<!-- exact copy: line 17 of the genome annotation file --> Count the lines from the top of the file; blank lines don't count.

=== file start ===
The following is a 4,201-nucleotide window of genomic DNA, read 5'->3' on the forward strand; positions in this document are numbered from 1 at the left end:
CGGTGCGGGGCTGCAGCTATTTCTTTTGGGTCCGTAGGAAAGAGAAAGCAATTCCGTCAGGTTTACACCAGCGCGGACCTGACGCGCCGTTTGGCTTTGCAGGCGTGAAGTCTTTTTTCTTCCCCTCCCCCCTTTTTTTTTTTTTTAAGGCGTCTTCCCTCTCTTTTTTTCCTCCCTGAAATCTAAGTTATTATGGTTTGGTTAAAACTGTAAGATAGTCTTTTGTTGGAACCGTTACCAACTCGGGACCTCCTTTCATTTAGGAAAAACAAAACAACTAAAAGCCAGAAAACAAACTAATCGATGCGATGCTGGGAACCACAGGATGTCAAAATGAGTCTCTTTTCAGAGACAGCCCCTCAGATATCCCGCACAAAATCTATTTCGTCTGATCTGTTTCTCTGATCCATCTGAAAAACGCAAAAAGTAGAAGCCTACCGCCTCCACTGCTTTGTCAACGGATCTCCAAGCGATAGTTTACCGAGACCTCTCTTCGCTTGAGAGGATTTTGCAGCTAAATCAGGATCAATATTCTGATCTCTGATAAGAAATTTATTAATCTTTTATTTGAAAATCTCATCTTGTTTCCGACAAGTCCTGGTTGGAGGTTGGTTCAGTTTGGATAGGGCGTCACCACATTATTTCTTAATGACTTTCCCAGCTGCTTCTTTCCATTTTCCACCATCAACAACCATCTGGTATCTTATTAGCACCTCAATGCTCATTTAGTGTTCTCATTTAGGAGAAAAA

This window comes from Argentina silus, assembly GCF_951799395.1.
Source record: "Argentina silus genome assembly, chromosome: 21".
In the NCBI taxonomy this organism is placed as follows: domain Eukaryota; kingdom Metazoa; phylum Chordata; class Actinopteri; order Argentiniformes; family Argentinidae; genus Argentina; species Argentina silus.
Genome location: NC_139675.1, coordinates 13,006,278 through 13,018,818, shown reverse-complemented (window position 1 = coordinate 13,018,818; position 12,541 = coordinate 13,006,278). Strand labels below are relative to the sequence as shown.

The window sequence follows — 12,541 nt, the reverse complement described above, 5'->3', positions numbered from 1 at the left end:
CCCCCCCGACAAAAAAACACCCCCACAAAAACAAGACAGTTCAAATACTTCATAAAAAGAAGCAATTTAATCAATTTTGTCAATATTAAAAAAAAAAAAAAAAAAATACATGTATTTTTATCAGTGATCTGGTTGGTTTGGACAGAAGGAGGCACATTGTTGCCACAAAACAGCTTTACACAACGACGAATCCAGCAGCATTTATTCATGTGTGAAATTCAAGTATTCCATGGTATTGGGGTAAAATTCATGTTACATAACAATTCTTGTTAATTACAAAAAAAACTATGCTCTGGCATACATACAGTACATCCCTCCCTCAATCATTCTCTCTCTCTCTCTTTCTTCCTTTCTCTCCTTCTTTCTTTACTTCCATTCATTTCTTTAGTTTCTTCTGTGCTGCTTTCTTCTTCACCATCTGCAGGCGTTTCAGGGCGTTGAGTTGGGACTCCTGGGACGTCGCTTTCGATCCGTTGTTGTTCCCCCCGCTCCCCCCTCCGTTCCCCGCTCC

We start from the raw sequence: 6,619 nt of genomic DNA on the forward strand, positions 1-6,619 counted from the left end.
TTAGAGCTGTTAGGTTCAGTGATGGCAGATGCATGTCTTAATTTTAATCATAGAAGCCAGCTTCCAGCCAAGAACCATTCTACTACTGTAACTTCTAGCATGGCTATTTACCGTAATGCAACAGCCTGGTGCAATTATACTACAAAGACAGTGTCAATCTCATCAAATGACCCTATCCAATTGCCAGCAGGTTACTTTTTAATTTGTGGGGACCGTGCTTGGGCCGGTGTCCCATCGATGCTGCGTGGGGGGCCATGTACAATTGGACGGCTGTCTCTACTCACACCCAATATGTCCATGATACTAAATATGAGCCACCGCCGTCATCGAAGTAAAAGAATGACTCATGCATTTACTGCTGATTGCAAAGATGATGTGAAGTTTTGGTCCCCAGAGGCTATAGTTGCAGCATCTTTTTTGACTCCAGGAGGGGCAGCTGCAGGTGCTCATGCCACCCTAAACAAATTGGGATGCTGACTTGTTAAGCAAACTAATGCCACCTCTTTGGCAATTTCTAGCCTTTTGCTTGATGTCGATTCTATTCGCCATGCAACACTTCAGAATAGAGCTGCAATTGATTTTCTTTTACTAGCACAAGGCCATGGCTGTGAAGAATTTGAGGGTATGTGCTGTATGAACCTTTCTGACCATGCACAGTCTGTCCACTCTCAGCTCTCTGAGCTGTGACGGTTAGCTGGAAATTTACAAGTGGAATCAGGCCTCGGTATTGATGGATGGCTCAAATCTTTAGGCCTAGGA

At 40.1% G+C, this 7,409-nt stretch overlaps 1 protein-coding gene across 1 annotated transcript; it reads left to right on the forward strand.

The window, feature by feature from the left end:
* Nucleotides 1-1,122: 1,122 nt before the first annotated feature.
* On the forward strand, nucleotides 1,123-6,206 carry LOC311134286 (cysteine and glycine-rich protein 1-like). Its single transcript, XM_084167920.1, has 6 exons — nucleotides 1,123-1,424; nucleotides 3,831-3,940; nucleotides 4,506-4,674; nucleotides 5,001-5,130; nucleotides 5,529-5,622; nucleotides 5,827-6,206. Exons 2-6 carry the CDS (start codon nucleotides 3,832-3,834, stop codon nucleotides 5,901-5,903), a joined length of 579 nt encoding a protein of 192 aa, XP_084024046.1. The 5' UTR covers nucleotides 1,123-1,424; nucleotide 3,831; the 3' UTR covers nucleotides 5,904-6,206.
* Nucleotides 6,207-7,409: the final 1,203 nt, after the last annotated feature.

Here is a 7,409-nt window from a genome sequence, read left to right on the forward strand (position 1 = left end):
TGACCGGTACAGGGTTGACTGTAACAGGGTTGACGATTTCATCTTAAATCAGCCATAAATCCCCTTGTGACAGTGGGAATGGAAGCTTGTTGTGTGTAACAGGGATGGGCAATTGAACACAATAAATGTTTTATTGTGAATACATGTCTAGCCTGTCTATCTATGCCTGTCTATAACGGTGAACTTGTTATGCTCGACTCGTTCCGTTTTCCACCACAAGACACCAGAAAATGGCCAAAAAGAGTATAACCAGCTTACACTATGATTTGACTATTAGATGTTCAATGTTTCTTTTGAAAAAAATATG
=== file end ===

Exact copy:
TGACCGGTACAGGGTTGACTGTAACAGGGTTGACGATTTCATCTTAAATCAGCCATAAATCCCCTTGTGACAGTGGGAATGGAAGCTTGTTGTGTGTAACAGGGATGGGCAATTGAACACAATAAATGTTTTATTGTGAATACATGTCTAGCCTGTCTATCTATGCCTGTCTATAACGGTGAACTTGTTATGCTCGACTCGTTCCGTTTTCCACCACAAGACACCAGAAAATGGCCAAAAAGAGTATAACCAGCTTACACTATGATTTGACTATTAGATGTTCAATGTTTCTTTTGAAAAAAATATG